Op-Ed on the 2014 Housing and Employment Opportunity Act
One of Christianity’s most beautiful and challenging invitations is to care about the well-being of the person who is most different from you. Jesus taught that the person you are wary of, the person with whom you may deeply disagree, the person you may consider your enemy–may be lying by the side of the road, suffering, and in need of your help. How do we as Latter-day Saints follow this exhortation when it comes to our LGBT brothers and sisters? Recently, we have seen outreach from church leadership in the form of the mormonsandgays,org website where the tone is conciliatory and the message to gay members is to “stay with us”.
At the grassroots level, Mormons are showing up for pride parades-; more and more LGBT members are trying to make church work for them while remaining true to their essential identity. Nonetheless the church has not changed its doctrine on sexual behavior, and was clearly disappointed in Judge Shelby’s decision overturning the Utah ban on same-sex marriage. So it’s a complex equation: living Jesus‘ teaching of unconditional love for everyone on the one hand, and cherishing traditional conceptions of gender roles and family on the other.
The LDS church was a supportive voice in 2009 for a Salt Lake City municipal ordinance that banned housing and employment discrimination on the basis of sexual orientation or gender identity. Michael Otterson Managing Director of Public Affairs for the church spoke to the Salt Lake City Council “The issues before you tonight are the right of people to have a roof over their heads and the right to work without being discriminated against…the city has granted common-sense rights that should be available to everyone, while safeguarding the crucial rights of religious organizations”. Since that time seventeen [?} other cities and towns from Logan to Cedar City have followed suit , but a patchwork of municipal ordinances makes prosecution difficult and costly. To avoid waste and inefficiency, and insure that all Utahns enjoy the same opportunities, we need a state-wide law.
Although I cannot speak for the LDS church (there has been no official comment from them on the state-wide bill) I can attest to how my faith informs support of this legislation. Mormons have a long tradition of tying temporal welfare to spiritual principles. We are renowned for our humanitarian aid to victims of natural disasters, for feeding the hungry, and providing job training. Many congregations have employment or housing specialists whose job it is to help local members and their families find a place to live and a way to support themselves. Church leaders have acknowledged that being gay is not a choice—sexual orientation is an essential part of one’s identity. When a gay person is denied a home and a way to make a living simply for being who he is, the LDS values of family and hard work are undermined. We can justifiably take pride in the many Utah business owners and landlords who treat their employees and tenants with respect and dignity, but discrimination on the basis of sexual orientation or gender identity is still legal in this state, it can and does happen here. Must our gay sons and daughters leave Utah in order to be free from the fear of being evicted or fired at any time?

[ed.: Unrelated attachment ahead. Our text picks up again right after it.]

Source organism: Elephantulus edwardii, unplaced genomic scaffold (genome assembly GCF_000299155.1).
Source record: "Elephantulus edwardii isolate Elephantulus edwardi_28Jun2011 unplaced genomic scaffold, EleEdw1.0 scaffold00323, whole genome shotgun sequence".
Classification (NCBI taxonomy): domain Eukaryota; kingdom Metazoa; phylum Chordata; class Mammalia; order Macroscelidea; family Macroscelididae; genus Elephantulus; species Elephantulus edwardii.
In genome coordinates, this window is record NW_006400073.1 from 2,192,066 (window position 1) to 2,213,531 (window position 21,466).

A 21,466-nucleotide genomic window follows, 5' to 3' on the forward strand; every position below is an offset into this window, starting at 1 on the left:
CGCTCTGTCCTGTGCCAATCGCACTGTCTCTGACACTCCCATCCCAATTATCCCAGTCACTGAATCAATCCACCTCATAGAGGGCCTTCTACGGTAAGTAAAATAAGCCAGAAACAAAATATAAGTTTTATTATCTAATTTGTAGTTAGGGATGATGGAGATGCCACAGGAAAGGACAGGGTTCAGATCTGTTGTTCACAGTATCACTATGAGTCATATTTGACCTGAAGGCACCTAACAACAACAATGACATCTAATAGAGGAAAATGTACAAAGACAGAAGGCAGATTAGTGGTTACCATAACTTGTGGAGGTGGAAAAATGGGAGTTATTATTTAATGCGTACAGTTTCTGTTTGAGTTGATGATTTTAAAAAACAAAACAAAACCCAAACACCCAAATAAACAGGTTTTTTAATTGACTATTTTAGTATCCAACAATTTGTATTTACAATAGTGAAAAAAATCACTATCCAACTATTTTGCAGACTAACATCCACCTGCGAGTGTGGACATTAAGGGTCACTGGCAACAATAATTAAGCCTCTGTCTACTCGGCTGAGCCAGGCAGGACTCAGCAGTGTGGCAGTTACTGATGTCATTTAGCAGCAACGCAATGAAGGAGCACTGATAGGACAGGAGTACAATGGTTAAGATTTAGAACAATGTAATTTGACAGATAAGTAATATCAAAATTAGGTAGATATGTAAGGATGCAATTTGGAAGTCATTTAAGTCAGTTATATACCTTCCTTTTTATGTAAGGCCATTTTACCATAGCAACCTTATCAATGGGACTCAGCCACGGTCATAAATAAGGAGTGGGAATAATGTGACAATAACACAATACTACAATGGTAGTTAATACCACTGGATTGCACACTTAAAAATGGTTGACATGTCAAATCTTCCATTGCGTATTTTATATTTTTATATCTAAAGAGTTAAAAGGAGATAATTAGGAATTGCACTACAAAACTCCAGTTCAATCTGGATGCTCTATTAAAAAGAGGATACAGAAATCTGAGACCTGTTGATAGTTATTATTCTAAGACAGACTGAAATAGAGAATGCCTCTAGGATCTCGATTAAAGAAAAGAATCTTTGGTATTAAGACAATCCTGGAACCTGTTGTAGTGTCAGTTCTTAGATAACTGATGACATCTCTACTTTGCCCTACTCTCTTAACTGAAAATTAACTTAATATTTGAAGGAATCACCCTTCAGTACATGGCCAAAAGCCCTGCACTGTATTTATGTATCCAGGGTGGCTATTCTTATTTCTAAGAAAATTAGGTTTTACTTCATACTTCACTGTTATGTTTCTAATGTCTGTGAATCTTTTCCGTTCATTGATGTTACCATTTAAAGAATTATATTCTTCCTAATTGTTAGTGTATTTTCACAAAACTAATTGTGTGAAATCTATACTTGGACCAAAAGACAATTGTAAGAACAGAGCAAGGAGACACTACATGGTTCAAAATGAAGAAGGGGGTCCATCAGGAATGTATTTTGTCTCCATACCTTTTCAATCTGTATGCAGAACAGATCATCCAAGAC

This bill would not in any way remove the protections that already exist for religious organizations. Churches would still have the right to hire whom they wish and manage their housing facilities as they see fit. Brigham Young University would be included in this exemption; BYU dorms and BYU-approved dorms would continue to rent according to the principles of their honor code. The bill would not affect public accommodations such as restrooms. It is a reasonable proposal that will strengthen families and reassure potential employers that if they move to Utah, all their employees will have opportunity here.
Given the rapid pace of change in the prevailing attitudes toward LGBT people, many Latter-day Saints may feel cut adrift in uncharted waters. It is understandable in turbulent times to be fearful and become entrenched on one side or another. But while fear can save us from imminent physical danger, it is not a helpful emotion as citizens seek to make their communities harmonious and loving places. The LDS church has emphasized time and again the principle that all people should be treated with respect. Supporting this year’s non-discrimination legislation is a way to put the Savior’s words into action: to lend a hand to the person in distress by the side of the road. Find the LGBT person at work, in your neighborhood, or at church, and ask her what passage of this legislation would mean to her. Then call you state representative and senator. Latter- day Saints, whose history speaks to the burden of bitter persecution and exclusion, have a special opportunity to use our conscience to guide us as we manifest our faith and do all we can to make workplaces and neighborhoods places of opportunity for all.